We all want to be healthy and fit, this is the main reason why we choose exercises or programs that will help achieve these goals. But which one suits our body and lifestyle? Check out some of this physical fitness below and see for yourself if it suits you.
If you are able to move your muscles and joints through full range of motion easily you have flexibility fitness. This is one of the types of physical fitness that often gets overlooked.
Everyone should do exercises or movements to stay flexible on a daily basis. Having good flexibility is very important in…
- Preventing injury to any area of the body
- Decreasing pain
- Increasing your energy level
- Maintaining independence as you age. Such as being able to bend and tie your shoes, pick up items from the floor or turn your head to shoulder check while driving.
- Maintaining good balance and coordination
We lose a flexibility slowly over time and may not even notice until we make a simple move and wind up hurting ourselves.
Maintain your flexibility by stretching all your major muscle groups on a daily basis. This includes your neck, back, abs, shoulders, hips, thighs, and calves.
A basic stretching program should take no more than 10 minutes per day. You don’t have to do it all at once.
It’s good to warm up briefly before you stretch. Make sure not to bounce or push to pain while stretching. When you reach a position where you feel a slight pull hold it for 30 seconds.
If you have any musculoskeletal problems a physical therapist can help design a flexibility program to meet your needs.
Women with osteoporosis should learn the precautions for this condition.
For fun ways to stretch consider…
- Participating in a martial arts class
If you are just starting out, begin slowly with easy poses and lower hold times (10 seconds). Progress gradually.
If you feel at all unsteady you may be unfit when it comes to having good balance. We tend to lose our balance a little at a time as we age. The more inactive your lifestyle the more likely you will develop balance issues.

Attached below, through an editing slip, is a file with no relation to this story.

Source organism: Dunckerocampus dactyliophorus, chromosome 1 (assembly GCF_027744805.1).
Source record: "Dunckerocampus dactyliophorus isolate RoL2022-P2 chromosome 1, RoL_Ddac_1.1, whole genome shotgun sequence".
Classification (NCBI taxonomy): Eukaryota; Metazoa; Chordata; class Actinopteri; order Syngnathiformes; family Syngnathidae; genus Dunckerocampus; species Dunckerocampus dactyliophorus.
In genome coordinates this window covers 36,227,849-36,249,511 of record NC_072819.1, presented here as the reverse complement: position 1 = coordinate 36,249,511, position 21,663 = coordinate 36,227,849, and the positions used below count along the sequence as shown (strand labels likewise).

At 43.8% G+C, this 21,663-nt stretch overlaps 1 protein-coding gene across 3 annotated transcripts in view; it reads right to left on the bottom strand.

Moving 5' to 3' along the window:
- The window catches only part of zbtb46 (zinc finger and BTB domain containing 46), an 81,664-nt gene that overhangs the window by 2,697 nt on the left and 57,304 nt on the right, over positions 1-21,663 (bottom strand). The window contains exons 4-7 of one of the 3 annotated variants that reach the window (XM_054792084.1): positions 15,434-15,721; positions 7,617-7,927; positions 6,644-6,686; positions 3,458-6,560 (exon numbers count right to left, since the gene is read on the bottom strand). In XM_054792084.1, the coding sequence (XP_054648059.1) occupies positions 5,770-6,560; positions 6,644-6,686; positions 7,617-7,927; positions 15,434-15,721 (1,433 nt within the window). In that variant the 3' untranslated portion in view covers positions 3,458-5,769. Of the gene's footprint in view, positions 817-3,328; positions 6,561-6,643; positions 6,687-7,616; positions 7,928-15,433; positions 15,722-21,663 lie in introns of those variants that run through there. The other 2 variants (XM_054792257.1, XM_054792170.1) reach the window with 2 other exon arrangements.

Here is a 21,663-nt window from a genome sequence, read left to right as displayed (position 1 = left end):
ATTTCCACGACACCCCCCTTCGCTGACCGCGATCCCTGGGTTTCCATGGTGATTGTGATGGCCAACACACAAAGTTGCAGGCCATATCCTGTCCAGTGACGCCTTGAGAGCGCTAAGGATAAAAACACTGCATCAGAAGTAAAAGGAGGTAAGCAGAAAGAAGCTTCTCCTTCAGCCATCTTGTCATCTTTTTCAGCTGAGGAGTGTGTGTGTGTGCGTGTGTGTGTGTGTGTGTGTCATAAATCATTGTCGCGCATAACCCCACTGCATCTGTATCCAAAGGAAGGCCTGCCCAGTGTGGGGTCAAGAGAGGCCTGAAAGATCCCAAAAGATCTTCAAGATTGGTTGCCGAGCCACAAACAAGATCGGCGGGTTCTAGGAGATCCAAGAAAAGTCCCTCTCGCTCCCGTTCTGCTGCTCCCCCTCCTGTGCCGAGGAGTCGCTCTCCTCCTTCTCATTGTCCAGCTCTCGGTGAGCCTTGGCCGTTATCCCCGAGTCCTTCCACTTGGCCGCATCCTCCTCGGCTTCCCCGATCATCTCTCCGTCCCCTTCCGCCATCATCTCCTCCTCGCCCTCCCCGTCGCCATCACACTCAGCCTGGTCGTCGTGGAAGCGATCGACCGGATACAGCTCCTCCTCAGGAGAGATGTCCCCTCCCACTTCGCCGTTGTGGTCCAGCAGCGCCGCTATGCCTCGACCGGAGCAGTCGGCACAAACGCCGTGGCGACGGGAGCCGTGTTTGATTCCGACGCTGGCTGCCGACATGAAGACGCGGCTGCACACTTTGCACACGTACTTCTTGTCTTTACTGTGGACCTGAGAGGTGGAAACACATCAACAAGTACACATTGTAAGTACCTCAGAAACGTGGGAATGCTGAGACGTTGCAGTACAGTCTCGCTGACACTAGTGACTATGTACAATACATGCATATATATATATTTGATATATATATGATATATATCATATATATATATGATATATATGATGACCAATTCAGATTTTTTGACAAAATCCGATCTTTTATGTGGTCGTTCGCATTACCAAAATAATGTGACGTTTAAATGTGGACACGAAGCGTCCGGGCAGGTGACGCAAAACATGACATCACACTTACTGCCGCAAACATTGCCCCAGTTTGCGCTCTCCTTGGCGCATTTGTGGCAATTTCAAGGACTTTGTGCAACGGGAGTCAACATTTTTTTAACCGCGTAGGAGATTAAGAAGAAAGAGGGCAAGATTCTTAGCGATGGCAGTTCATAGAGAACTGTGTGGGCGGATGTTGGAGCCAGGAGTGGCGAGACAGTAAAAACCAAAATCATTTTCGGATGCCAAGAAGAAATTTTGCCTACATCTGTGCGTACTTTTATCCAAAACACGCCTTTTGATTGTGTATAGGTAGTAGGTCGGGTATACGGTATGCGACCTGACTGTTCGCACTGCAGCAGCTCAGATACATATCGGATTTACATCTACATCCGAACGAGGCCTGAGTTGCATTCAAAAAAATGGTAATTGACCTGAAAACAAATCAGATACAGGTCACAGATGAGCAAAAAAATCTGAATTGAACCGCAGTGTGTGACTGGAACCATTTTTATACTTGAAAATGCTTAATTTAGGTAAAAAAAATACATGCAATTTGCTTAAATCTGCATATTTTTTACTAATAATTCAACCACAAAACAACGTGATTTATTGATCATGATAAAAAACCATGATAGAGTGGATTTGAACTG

Wondering just how fit your balance is? Try standing on one leg with the other foot off the ground. (have someone with you if you’ve been feeling unsteady). Time how long you can stay in this position before having to put your foot down.
Holding for 21 seconds is considered normal for women 50 – 59 years old. 10 seconds is good if you are between 60 and 69 years of age. For women over 70 average balance is maintaining the position for 4 seconds.
If you can’t do the one leg stand at all you are at greater than average risk of having a fall. See a physical therapist for an evaluation and balance improvement program. Falling is the most common cause of injury in people over 60 according to the center for disease control.
If you scored average for you age you can maintain your balance by…
- Doing yoga
- Practicing Tai Chi
- Working out on exercise balls
- Doing simple balance exercises at home on your own
- Staying active with aerobic exercise and strength training also helps maintain balance.
Now that you have knowledge of the different types of physical fitness and what the benefits to exercise are, there’s just one more thing you need to do…
Begin. The only types of exercise or activity that will help are ones you do on a consistent basis.
Don’t try to do everything at once. Decide if you want to begin an aerobic exercise program, strength building routine or workout to improve your flexibility and balance.
Choose one or two areas and work to integrate them into your life over the next 3 months or so.
Once they are a natural part of your life you can add more.
If numbers motivate you, undergo physical fitness tests to get a better idea of where you are starting from. Then keep a fitness log to track your progress.
But don’t just think about the different types of physical fitness – do them.